The National Disaster Risk Reduction and Management Council (NDRRMC) has issued regular advisories and alerted local authorities and residents along southern and central Luzon and northern Visayas, particularly coastal areas to implement preparedness measures. School classes have been suspended in seven regions (III, IV-A, IV-B, V, VII, National Capital Region and the Autonomous Region in Muslim Mindanao). As early as 13 July, the NDRRMC convened a pre-disaster risk assessment meeting to prepare for the typhoon and relief supplies and personnel have been pre-positioned for emergency response. About 31,600 households were preemptively evacuated in Regions V and VIII.

The Humanitarian Country Team is monitoring the effects of the typhoon in collaboration with the Office of Civil Defense. The International Federation of Red Cross and Red Crescent Societies are also on alert with non-food items and hygiene kits for 20,000 families and 10,000 tarpaulins mobilized. .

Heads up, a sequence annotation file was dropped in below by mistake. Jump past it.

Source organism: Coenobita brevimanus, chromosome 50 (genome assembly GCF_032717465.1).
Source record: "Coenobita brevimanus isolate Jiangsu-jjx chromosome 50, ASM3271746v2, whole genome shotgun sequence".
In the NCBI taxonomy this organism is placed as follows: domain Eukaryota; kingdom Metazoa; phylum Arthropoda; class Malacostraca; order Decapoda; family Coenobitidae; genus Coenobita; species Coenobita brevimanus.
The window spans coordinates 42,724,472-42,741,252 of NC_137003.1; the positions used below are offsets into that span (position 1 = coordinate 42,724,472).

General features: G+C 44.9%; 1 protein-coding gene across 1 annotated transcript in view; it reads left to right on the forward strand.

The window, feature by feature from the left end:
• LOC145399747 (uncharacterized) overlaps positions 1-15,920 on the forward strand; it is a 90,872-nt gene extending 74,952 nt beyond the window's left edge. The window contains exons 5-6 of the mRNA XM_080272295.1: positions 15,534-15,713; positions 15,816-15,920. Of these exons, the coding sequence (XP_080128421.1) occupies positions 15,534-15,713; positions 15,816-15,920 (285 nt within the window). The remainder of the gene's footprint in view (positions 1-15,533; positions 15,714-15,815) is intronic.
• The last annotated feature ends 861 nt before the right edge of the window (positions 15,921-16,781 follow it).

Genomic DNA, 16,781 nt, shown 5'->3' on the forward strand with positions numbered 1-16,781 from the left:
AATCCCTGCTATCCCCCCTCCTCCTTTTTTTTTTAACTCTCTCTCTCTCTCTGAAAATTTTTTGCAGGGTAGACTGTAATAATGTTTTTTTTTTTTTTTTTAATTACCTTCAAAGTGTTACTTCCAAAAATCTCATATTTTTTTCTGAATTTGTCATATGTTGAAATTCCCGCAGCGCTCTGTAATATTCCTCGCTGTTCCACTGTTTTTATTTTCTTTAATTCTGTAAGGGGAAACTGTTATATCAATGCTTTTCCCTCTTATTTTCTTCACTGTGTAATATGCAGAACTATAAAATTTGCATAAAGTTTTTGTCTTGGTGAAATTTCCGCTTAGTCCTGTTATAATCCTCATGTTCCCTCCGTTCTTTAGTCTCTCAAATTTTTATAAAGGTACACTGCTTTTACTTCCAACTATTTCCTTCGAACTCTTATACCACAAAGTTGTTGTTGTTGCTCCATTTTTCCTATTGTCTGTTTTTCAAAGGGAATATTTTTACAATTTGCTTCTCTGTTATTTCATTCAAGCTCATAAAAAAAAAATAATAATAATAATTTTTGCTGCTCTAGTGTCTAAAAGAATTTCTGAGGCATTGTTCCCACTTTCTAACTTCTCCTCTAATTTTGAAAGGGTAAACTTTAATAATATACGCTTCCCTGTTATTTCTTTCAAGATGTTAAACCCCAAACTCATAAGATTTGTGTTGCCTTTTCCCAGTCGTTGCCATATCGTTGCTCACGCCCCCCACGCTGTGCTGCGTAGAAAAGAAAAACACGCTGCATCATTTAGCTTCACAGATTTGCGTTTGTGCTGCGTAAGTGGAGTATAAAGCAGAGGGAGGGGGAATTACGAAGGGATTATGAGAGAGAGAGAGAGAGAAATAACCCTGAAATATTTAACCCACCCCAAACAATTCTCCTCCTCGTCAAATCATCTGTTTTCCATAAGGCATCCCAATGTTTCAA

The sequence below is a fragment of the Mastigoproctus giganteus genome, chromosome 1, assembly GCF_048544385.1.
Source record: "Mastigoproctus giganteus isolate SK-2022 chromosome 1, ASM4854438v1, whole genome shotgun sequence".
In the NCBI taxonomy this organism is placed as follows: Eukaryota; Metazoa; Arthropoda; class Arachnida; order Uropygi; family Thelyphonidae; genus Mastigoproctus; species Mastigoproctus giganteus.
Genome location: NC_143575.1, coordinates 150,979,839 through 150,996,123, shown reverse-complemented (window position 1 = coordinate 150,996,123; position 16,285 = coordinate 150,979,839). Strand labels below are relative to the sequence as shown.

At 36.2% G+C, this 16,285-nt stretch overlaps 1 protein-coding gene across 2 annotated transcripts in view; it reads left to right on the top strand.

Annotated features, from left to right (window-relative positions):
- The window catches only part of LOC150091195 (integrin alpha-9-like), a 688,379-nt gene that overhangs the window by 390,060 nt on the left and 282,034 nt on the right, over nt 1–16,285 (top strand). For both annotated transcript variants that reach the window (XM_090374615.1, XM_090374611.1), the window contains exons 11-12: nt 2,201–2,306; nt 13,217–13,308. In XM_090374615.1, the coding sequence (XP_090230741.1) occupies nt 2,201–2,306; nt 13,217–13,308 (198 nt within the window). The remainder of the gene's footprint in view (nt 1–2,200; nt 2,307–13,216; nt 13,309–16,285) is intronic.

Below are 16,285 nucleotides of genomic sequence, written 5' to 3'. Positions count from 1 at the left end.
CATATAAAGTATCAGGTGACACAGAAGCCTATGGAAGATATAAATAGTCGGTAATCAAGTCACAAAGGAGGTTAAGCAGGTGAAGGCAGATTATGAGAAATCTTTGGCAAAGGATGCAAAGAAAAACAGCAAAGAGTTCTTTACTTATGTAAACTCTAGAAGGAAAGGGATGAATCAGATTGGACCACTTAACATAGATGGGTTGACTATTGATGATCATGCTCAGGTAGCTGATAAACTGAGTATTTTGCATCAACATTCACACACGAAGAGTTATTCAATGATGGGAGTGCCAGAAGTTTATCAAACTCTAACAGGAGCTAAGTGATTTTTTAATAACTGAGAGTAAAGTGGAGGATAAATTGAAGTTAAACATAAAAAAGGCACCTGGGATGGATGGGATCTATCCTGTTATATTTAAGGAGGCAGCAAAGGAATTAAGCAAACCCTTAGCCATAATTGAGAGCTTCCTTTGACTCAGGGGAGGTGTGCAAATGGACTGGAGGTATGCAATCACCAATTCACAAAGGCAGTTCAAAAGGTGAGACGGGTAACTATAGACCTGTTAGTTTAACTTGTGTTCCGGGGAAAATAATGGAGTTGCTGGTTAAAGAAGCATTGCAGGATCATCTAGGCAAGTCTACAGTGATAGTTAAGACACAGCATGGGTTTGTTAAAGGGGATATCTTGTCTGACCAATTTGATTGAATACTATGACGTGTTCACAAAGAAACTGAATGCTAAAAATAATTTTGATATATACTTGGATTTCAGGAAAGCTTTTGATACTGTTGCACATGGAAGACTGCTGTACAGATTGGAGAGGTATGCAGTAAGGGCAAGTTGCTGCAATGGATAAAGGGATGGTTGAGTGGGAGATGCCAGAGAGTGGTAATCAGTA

The next update will be issued around 16 July.

For further information, please contact:
Joseph Tabago, Humanitarian Affairs Officer, tabago@un.org, Mobile: +63-917-810-9033

To be added or deleted from the OCHA Philippines mailing list, please email manipol@un.org.

Philippines: As another typhoon hits Philippines Oxfam warns there are not enough evacuation centres to keep people safe

15 July 2014 - 8:10am
Source: Oxfam Country: Philippines

Tacloban City, Leyte – International agency Oxfam said today as another typhoon hits the Philippines there are insufficient evacuation centres available to keep people safe.

“This typhoon is powerful but not the same strength as last year’s super typhoon. With people still living in vulnerable areas and makeshift shelters there is an urgency to help them get away from danger and into safe areas,” said Justin Morgan, country director of international aid agency Oxfam who is currently in Tacloban.